Sup. Ct. No. 12-88 is Proskauer Rose v. Troice. Question 1 in that petition is "Does the Securities Litigation Uniform Standards Act of 1998 (``SLUSA´´), 15 U.S.C. §§ 77p(b), 78bb(f)(1), prohibit private class actions based on state law only where the alleged purchase or sale of a covered security is ``more than tangentially related´´ to the ``heart, crux or gravamen´´ of the alleged fraud?".
History. There has been a history of frivolous and/or abusive private securities litigation in the US. In response, in 1995, the Congress enacted the Private Securities Litigation Reform Act (PSLRA). It was directed at securities fraud actions brought in the U.S. District Courts under Section 10b5 of the Securities Exchange Act of 1934. Among other things, the PSLRA created heightened pleading requirements, and the "safe harbor" for forward looking statements made by publicly traded companies.
However, plaintiffs' securities lawyers reacted by shifting to state courts to evade the provisions of the PSLRA. The Congress came back by passing the SLUSA, which is at issue in the present matter. The SLUSA established uniform national standards for class action lawsuits involving nationally traded securities, and made federal courts the exclusive venue for large scale securities fraud lawsuits.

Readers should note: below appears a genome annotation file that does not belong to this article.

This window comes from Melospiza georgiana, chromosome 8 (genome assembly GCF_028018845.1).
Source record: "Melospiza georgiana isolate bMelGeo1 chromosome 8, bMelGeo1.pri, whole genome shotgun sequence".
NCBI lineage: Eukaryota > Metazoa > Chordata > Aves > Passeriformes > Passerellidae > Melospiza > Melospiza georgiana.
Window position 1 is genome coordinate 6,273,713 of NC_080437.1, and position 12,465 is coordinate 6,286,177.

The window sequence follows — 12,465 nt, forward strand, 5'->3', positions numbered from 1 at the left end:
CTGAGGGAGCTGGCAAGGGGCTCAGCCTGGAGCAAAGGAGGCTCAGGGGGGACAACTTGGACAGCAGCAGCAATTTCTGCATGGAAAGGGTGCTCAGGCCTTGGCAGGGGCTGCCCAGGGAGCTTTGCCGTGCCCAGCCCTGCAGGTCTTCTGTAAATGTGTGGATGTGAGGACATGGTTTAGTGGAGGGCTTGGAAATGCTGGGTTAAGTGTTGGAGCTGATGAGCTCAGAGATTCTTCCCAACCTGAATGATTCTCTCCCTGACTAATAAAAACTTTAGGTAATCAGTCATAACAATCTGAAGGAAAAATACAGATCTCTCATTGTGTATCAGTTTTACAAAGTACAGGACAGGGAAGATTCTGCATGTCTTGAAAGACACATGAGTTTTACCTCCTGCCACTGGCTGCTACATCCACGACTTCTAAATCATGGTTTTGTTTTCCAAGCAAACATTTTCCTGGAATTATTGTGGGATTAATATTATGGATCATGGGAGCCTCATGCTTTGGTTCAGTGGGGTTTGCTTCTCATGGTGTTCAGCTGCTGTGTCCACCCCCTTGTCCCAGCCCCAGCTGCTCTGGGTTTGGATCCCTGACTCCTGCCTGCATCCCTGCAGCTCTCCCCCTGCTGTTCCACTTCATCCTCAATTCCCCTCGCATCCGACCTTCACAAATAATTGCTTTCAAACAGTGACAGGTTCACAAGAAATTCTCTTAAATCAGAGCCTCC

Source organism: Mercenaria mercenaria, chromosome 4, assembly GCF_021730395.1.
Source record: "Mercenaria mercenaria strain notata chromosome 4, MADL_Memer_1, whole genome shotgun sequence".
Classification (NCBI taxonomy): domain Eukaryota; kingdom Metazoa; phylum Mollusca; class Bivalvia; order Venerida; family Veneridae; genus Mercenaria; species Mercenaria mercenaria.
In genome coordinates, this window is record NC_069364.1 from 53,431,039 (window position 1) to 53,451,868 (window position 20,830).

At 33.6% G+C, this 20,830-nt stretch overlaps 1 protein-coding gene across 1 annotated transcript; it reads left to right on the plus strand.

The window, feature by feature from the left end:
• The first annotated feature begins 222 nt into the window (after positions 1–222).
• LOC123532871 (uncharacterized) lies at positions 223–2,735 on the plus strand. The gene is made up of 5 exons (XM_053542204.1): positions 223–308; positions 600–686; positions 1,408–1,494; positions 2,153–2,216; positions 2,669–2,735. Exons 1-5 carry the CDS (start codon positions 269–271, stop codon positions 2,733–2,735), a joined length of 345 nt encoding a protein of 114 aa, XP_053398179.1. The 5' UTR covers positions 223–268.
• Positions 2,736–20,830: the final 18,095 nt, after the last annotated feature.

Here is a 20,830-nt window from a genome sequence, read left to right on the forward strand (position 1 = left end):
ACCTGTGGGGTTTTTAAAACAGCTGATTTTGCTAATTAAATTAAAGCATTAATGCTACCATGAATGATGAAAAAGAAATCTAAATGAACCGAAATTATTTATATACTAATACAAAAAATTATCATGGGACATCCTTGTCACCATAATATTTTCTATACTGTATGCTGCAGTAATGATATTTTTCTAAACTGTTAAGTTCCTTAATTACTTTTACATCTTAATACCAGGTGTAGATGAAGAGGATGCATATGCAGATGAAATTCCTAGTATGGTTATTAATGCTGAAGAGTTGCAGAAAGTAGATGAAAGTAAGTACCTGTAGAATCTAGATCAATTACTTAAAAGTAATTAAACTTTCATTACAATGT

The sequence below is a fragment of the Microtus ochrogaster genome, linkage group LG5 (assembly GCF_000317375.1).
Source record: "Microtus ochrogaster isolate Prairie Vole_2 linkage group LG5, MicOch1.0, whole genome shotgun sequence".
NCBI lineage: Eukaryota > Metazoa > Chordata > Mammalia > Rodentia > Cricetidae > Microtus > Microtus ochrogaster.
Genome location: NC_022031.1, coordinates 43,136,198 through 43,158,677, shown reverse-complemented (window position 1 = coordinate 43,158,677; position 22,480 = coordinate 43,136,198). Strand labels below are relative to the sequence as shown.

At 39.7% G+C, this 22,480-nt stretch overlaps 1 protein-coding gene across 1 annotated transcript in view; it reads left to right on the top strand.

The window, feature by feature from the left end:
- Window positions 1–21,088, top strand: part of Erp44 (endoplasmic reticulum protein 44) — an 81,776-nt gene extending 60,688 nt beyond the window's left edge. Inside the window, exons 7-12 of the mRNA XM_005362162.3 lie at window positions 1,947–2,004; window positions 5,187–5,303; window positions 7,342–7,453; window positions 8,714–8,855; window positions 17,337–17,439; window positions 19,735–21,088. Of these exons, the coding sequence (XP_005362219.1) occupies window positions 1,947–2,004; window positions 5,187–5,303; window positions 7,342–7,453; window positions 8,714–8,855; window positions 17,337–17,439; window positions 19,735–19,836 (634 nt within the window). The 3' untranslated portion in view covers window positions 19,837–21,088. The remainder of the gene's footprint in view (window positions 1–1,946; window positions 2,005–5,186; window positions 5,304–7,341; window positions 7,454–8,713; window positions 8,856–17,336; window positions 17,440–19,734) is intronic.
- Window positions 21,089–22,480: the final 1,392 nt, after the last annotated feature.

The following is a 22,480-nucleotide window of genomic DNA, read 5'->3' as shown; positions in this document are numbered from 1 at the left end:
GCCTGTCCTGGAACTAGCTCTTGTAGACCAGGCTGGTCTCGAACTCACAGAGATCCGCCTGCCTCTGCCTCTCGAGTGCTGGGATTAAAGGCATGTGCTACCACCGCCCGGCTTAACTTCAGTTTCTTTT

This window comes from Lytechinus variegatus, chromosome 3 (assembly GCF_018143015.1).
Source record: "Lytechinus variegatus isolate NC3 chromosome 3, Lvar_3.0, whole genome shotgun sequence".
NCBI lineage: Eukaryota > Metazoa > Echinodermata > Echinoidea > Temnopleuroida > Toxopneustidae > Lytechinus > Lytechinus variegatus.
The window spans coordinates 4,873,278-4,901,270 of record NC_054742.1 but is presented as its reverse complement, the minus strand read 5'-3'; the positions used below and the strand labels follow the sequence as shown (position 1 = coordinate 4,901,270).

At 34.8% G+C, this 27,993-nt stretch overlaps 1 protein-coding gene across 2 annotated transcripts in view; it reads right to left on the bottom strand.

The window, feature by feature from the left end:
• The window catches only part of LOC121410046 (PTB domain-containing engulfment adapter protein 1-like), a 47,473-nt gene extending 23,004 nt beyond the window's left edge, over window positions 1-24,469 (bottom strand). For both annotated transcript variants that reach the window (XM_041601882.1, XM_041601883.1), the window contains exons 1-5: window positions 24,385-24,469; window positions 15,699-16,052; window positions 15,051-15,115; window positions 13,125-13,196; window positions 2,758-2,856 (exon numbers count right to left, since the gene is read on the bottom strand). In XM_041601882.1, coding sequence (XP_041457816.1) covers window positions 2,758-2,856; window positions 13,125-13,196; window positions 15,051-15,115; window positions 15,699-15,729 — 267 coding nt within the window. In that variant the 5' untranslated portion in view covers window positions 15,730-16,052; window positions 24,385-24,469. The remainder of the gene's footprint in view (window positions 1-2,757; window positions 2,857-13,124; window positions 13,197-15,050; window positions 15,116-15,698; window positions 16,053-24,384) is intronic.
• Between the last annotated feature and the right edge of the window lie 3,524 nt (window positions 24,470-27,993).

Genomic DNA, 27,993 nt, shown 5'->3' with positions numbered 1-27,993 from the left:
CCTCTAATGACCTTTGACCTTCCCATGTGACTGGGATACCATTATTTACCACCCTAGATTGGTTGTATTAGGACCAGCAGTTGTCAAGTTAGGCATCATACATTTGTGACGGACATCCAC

The SLUSA was S 1260 in the 105th Congress. President Clinton signed it on November 3, 1998. It is Public Law No. 105-353.
During debates over passage of the PSLRA and SLUSA, one of the major concerns was frivolous strike suits directed at technology companies.
See, TLJ story titled "Securities Litigation Reform Bill Passes Congress", October 14, 1998. See also, TLJ web page on the SLUSA.
For more on Congressional enactment of the SLUSA, see earlier TLJ stories:
This case is Chadbourne & Parke LLC v. Samuel Troice, et al., Willis of Colorado, et al. v. Samuel Troice, et al, and Proskauer Rose v. Samuel Troice, et al., Supreme Court of the U.S., Sup. Ct. Nos. 12-79, 12-86, and 12-88, petitions for writ of certiorari to the U.S. Court of Appeals for the 5th Circuit, App. Ct. Nos. 11-10932, 11-11031 and 11-11048. Judge Edward Prado wrote the opinion of the Court of Appeals, in which Judges Thomas Reavley and Eugene Davis joined. The Court of Appeals heard an appeal from the U.S. District Court for the Northern District of Texas, Judge David Godbey presiding.
(Published in TLJ Daily E-Mail Alert No. 2,511, January 18, 2012.)